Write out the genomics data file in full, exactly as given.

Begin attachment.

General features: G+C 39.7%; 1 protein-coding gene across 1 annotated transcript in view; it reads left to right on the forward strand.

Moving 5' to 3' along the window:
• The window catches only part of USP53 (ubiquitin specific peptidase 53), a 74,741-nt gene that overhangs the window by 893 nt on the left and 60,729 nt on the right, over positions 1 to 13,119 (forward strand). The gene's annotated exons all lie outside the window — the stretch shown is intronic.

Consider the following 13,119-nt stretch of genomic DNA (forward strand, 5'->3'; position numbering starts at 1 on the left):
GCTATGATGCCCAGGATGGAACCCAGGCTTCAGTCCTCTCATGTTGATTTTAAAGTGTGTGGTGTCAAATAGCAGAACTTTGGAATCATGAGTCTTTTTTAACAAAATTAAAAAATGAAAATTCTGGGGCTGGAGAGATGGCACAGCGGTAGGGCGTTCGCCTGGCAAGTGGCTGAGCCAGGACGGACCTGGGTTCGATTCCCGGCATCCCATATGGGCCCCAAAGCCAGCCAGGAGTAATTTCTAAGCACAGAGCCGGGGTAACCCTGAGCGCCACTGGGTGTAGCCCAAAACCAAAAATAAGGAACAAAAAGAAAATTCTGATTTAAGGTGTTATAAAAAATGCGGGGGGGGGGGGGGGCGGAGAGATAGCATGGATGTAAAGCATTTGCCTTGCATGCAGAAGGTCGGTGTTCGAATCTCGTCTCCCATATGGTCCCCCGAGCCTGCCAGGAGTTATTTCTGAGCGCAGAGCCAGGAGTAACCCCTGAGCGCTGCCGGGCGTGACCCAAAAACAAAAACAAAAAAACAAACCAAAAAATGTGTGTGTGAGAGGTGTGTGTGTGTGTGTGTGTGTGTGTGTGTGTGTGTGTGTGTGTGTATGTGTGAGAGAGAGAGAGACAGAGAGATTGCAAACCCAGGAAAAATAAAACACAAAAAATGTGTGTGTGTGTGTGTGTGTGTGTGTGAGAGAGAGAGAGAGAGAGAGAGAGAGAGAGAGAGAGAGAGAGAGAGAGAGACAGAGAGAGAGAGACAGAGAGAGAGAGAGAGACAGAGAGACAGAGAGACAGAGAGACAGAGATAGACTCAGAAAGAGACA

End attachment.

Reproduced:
General features: G+C 39.7%; 1 protein-coding gene across 1 annotated transcript in view; it reads left to right on the forward strand.

Moving 5' to 3' along the window:
• The window catches only part of USP53 (ubiquitin specific peptidase 53), a 74,741-nt gene that overhangs the window by 893 nt on the left and 60,729 nt on the right, over positions 1 to 13,119 (forward strand). The gene's annotated exons all lie outside the window — the stretch shown is intronic.

Consider the following 13,119-nt stretch of genomic DNA (forward strand, 5'->3'; position numbering starts at 1 on the left):
GCTATGATGCCCAGGATGGAACCCAGGCTTCAGTCCTCTCATGTTGATTTTAAAGTGTGTGGTGTCAAATAGCAGAACTTTGGAATCATGAGTCTTTTTTAACAAAATTAAAAAATGAAAATTCTGGGGCTGGAGAGATGGCACAGCGGTAGGGCGTTCGCCTGGCAAGTGGCTGAGCCAGGACGGACCTGGGTTCGATTCCCGGCATCCCATATGGGCCCCAAAGCCAGCCAGGAGTAATTTCTAAGCACAGAGCCGGGGTAACCCTGAGCGCCACTGGGTGTAGCCCAAAACCAAAAATAAGGAACAAAAAGAAAATTCTGATTTAAGGTGTTATAAAAAATGCGGGGGGGGGGGGGGGCGGAGAGATAGCATGGATGTAAAGCATTTGCCTTGCATGCAGAAGGTCGGTGTTCGAATCTCGTCTCCCATATGGTCCCCCGAGCCTGCCAGGAGTTATTTCTGAGCGCAGAGCCAGGAGTAACCCCTGAGCGCTGCCGGGCGTGACCCAAAAACAAAAACAAAAAAACAAACCAAAAAATGTGTGTGTGAGAGGTGTGTGTGTGTGTGTGTGTGTGTGTGTGTGTGTGTGTGTGTGTGTATGTGTGAGAGAGAGAGAGACAGAGAGATTGCAAACCCAGGAAAAATAAAACACAAAAAATGTGTGTGTGTGTGTGTGTGTGTGTGTGAGAGAGAGAGAGAGAGAGAGAGAGAGAGAGAGAGAGAGAGAGAGAGAGAGACAGAGAGAGAGAGACAGAGAGAGAGAGAGAGACAGAGAGACAGAGAGACAGAGAGACAGAGATAGACTCAGAAAGAGACA